Sitting in front of a lone Union Jack national flag and a portrait of Britain's first prime minister, Robert Walpole, a serene-looking May signed the letter to begin the country's departure from the European Union.
The letter will be taken from 10 Downing Street to Brussels, where it will be delivered by Tim Barrow, Britain's EU ambassador, to EU President Donald Tusk around 1130 GMT on Wednesday.
Formally notifying Tusk of Britain's intention to leave the bloc, by triggering Article 50 of the EU's Lisbon Treaty, sets the clock ticking on a two-year negotiating period to end the UK's 44 years of membership.
On the eve of launching Brexit, May on Tuesday evening made separate phone calls to Tusk, European Commission President Jean-Claude Juncker, and German Chancellor Angela Merkel.
"They agreed that a strong EU was in everyone's interests and that the UK would remain a close and committed ally," Downing Street said.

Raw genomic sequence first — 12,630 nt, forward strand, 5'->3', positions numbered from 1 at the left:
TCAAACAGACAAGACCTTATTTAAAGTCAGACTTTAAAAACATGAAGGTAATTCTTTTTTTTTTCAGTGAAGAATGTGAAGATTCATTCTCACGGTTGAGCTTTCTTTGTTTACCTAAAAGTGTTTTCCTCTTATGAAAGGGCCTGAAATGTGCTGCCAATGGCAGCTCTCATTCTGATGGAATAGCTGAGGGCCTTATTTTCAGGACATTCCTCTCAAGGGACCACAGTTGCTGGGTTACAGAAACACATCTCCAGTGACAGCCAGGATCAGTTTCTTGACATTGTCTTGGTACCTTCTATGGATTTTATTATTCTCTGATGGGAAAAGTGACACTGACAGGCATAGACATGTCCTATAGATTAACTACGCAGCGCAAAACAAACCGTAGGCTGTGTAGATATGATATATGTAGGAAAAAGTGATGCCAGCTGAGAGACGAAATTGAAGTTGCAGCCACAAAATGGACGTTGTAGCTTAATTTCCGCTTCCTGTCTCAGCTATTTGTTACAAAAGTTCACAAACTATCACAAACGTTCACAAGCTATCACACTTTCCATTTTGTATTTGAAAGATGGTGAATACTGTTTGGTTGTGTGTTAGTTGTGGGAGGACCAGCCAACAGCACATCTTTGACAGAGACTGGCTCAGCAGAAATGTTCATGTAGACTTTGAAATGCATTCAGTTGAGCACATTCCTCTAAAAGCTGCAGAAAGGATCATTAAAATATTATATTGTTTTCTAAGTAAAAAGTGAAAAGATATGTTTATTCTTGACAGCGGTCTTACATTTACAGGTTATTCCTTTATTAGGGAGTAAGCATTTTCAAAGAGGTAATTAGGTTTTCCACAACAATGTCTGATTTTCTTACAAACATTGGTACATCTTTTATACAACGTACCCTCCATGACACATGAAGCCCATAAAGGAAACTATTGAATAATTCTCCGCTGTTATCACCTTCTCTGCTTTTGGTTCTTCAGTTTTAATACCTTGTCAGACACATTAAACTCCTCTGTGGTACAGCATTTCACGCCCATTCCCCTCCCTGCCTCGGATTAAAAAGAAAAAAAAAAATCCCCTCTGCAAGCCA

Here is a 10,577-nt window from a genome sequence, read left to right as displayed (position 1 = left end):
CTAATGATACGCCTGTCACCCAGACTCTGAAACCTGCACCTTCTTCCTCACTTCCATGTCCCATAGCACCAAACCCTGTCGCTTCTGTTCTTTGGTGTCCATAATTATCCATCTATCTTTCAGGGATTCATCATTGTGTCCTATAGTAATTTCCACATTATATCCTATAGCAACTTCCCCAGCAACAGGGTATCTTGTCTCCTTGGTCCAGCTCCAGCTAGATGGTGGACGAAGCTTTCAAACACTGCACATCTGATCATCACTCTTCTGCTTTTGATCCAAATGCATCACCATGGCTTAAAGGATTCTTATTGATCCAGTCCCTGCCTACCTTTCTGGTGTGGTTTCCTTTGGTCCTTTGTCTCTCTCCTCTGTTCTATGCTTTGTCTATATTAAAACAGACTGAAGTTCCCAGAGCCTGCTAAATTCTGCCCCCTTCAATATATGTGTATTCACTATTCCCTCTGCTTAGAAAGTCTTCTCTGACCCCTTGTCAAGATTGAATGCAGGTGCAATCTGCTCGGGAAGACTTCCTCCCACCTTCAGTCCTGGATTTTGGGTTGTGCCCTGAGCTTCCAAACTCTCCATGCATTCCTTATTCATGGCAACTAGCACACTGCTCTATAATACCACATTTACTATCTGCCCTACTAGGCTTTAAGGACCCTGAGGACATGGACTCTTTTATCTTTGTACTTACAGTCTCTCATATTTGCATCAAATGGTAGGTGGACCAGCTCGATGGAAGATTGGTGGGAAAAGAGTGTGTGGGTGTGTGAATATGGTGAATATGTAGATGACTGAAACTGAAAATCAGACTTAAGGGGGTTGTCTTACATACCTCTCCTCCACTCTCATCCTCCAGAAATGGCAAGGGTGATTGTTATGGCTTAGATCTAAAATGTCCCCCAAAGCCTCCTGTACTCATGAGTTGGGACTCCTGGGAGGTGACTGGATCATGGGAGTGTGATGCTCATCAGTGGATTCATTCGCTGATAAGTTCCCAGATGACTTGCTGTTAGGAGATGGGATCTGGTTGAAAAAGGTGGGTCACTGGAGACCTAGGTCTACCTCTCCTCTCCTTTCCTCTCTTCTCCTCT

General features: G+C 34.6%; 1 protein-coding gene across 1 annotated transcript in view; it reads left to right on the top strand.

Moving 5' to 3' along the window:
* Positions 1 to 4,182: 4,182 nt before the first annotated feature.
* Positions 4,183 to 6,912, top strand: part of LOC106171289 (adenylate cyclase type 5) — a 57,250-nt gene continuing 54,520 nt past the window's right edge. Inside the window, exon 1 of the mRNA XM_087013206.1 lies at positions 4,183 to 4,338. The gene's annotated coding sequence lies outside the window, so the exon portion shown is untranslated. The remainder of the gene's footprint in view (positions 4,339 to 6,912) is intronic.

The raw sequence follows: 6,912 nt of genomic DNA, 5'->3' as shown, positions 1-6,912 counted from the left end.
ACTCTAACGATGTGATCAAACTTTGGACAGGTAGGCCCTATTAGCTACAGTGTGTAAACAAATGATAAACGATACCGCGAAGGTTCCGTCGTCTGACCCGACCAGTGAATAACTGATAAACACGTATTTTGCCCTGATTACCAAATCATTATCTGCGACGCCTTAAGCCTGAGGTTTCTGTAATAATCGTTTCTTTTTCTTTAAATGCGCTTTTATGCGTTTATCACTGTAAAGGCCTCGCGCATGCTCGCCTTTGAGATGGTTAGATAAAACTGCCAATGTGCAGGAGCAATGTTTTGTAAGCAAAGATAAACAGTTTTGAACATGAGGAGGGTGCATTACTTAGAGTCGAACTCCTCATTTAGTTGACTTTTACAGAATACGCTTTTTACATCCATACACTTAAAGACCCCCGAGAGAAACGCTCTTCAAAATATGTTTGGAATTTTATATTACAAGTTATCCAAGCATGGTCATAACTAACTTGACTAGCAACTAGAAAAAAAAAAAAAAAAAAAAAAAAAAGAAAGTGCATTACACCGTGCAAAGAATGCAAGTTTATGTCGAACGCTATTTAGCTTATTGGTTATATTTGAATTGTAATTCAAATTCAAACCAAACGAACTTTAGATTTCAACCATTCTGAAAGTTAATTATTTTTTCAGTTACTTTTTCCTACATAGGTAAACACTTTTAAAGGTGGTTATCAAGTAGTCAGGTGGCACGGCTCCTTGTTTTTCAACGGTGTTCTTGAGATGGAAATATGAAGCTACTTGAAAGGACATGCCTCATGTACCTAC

"They also agreed on the importance of entering into negotiations in a constructive and positive spirit, and of ensuring a smooth and orderly exit process."
As Britain begins its break with the bloc on Wednesday, May will address parliament and promise to represent everyone in the UK -- including EU citizens -- in the negotiations with Brussels.
She will express hope "that we are no longer defined by the vote we cast, but by our determination to make a success of the result".
"We are one great union of people and nations with a proud history and a bright future. And, now that the decision has been made to leave the EU, it is time to come together," the prime minister will say, according to her speech published in advance by Downing Street.
Britain voted by 52 percent to leave the European Union in a referendum on June 23, 2016.